It is impossible to be a lazy or complacent teacher in an IB PYP school. Teachers are required to plan collaboratively and have extended, rich discussions about why we are structuring learning the way we do. This demands a consistent approach and a focus on the student learning…not the teachers program. The journey for child through the school is carefully considered. If a unit if work is changed, it then impacts the learning before and after, so these discussions are required to take place across year levels. In many schools, teachers deliver the program in their own classroom with little to no consideration for what has happened prior to them commencing a unit of work.


As a school leader, it is wonderful to sit in on a teacher planning sessions where the teachers get excited about a unit of work and where the students might take it. Clearly identified outcomes provide a scaffold to ensure curriculum is covered but is the moments of ‘uncoverage’ that ignite the passion for teachers.


For Families: 

The IB is governed by intensive Standards and Practices that have been developed by the world’s best educators based on research and feedback from schools over time. An IB school must demonstrate continuous improvement in all of these standards and each practice. A detailed action plan is developed by school leaders in response to school evaluation visit and report, where trained professionals come into the school environment to observe the way the IB school environment operates in practice. The evidence in ‘triangulated’ to ensure authenticity. For a school to be successful in this evaluation process, they must be able to demonstrate excellence in written documentation, through dialogue with students staff, parents and the governing body and they must also see each of these practices visible in the school environment throughout the visit.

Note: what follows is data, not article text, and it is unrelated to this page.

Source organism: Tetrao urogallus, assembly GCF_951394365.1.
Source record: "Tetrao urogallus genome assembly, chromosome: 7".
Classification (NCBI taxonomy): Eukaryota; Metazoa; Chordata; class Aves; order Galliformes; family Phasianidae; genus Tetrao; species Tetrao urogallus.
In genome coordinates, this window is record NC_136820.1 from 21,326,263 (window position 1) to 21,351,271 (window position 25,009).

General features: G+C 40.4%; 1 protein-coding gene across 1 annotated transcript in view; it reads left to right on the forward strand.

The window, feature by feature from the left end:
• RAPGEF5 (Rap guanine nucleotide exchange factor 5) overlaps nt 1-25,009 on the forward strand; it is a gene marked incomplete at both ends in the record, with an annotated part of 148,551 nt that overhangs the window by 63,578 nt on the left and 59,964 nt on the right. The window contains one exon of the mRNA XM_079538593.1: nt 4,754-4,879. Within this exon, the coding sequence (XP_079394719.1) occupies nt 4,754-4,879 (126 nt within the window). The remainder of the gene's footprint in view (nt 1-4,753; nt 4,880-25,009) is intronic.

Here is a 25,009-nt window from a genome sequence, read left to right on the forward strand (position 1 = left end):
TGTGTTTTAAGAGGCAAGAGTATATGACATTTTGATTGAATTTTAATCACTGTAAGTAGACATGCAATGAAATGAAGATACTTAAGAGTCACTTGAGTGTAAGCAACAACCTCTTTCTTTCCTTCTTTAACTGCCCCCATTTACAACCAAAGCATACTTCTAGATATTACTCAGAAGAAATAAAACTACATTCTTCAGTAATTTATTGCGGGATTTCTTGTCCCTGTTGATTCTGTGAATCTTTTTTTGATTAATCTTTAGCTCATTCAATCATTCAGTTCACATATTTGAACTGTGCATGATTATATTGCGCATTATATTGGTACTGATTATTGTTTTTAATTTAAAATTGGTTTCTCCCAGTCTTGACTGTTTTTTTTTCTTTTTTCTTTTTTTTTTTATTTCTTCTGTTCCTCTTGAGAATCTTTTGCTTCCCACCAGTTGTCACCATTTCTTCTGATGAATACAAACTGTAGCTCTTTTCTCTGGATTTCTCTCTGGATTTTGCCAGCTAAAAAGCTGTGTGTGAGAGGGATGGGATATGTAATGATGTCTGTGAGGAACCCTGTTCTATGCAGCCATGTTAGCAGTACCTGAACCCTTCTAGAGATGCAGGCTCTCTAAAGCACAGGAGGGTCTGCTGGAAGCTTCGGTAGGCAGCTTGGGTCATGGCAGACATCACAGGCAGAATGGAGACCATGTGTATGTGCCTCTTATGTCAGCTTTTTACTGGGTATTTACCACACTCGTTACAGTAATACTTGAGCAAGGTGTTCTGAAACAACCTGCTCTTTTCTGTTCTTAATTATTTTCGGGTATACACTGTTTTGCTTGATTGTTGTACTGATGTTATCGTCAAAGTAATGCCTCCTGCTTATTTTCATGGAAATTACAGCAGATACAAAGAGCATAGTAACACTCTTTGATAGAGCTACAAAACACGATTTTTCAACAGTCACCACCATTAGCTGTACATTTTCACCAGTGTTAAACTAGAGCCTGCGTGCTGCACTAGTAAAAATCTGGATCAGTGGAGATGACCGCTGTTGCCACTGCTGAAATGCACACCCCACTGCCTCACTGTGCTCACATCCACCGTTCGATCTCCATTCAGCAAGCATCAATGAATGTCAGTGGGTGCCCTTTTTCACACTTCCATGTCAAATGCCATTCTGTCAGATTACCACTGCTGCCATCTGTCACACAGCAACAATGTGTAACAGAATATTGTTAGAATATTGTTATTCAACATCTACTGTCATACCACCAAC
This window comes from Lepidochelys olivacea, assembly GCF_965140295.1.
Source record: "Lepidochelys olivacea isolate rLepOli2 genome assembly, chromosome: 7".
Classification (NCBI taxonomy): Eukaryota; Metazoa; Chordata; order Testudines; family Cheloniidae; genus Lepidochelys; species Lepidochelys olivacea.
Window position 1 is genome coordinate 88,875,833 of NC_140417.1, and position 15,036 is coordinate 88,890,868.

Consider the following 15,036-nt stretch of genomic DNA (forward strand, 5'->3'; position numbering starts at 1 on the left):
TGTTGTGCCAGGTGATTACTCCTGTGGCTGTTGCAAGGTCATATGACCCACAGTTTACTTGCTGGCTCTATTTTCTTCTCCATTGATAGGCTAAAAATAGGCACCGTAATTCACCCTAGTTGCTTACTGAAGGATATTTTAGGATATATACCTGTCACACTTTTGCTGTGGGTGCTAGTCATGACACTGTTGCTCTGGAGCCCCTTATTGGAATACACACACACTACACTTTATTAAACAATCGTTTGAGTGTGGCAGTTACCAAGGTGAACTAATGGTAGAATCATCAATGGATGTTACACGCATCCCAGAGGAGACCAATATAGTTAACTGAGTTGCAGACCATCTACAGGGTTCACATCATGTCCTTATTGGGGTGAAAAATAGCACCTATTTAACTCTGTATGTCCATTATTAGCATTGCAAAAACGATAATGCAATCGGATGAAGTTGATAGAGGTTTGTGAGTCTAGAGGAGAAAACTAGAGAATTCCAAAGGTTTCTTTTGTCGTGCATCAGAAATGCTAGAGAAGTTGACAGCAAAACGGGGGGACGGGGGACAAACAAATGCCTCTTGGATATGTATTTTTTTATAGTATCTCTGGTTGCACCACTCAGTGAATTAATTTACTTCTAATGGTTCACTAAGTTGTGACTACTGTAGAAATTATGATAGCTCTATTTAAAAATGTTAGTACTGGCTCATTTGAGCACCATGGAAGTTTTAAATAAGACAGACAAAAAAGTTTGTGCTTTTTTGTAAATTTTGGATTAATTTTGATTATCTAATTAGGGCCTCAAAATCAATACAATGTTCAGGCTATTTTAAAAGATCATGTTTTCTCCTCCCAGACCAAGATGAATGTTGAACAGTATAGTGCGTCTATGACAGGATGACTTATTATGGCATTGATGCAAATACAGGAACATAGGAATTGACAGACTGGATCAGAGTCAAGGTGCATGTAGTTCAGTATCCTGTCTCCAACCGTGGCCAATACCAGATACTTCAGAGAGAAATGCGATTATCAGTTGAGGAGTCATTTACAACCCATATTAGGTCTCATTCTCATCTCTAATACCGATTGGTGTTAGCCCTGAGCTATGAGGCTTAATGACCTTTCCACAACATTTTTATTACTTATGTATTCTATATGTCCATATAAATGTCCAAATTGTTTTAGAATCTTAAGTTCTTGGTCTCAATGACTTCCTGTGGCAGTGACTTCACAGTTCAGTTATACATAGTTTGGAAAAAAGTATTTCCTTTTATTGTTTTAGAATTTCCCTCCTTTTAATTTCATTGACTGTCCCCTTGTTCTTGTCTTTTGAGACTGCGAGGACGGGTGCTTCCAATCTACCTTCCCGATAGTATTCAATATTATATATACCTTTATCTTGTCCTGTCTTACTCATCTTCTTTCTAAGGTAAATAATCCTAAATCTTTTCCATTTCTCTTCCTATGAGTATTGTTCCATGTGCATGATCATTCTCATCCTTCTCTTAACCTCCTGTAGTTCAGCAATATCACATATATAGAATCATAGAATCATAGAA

In the PYP, communication with families about the learning program is an expectation. Schools have the autonomy to make decisions about how this is done, but the standards ensure parents and carers are considered partners in the learning process. Families are invited to engage in the learning process by offering feedback on student learning, taking part in dialogue between teacher and children about learning, and having a voice in policy and practices across the school.

Family background and culture is a significant priority in IB schools. As a global organisation, the IB appreciate the value and importance of respect for culture and traditions. Mother tongue and second language learning is a priority from a young age. The opportunity for people to understand diverse cultural backgrounds and for people to be able to communicate with others who have different is essential for us to be able to contribute to making a peaceful world. Families can be guaranteed of a world class learning experience for their children in the PYP, where they can transition successfully into any learning environment.